Golden-tailed Woodpeckers are denizens of a wide variety of woodland habitats, especially those dominated by burkea, miombo and mopane trees, and coastal and riverine forests, but it also occurs in thickets in more open or arid areas. Like other woodpeckers it probes under bark and inside wood for insects. Adults weigh around 70g and grow to a length of 21cm.
Golden-tailed Woodpeckers form permanent, monogamous pairs. Both partners excavate the nest on the underside of a branch (nests may be used for consecutive years) and take turns to incubate the clutch of 2 or 3 eggs over a period of 2 weeks during the spring-summer breeding season. The chicks leave the nest when they’re a month old but remain dependent on their parents for a few weeks more thereafter.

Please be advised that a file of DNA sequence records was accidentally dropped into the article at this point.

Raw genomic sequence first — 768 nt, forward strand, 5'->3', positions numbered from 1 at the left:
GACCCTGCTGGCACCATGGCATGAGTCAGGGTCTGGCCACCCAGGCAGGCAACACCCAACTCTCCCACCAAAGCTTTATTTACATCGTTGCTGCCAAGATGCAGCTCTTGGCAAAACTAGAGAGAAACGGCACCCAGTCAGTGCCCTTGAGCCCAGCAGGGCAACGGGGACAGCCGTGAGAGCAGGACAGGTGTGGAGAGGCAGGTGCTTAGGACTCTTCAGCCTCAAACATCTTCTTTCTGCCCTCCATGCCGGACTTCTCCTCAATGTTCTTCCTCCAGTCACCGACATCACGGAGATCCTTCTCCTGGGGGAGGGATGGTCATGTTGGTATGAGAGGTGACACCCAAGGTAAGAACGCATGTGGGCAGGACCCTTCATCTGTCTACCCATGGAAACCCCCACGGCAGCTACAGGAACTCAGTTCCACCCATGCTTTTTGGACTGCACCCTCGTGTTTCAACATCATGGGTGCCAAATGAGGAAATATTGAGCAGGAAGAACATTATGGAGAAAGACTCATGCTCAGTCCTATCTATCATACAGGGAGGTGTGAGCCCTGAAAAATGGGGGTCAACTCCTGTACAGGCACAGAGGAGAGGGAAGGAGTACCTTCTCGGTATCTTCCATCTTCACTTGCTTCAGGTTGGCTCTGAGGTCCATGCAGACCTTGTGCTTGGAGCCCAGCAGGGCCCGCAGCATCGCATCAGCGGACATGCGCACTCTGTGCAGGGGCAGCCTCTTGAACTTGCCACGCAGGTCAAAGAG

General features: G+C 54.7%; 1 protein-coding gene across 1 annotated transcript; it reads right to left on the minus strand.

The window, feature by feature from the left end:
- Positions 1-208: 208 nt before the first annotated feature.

The IUCN lists the Golden-tailed Woodpecker as being of least concern. It occurs widely in east, central and southern Africa – in South Africa they are to be found in Kwazulu-Natal, Mpumalanga, Limpopo, Gauteng, North West and parts of the Northern Cape.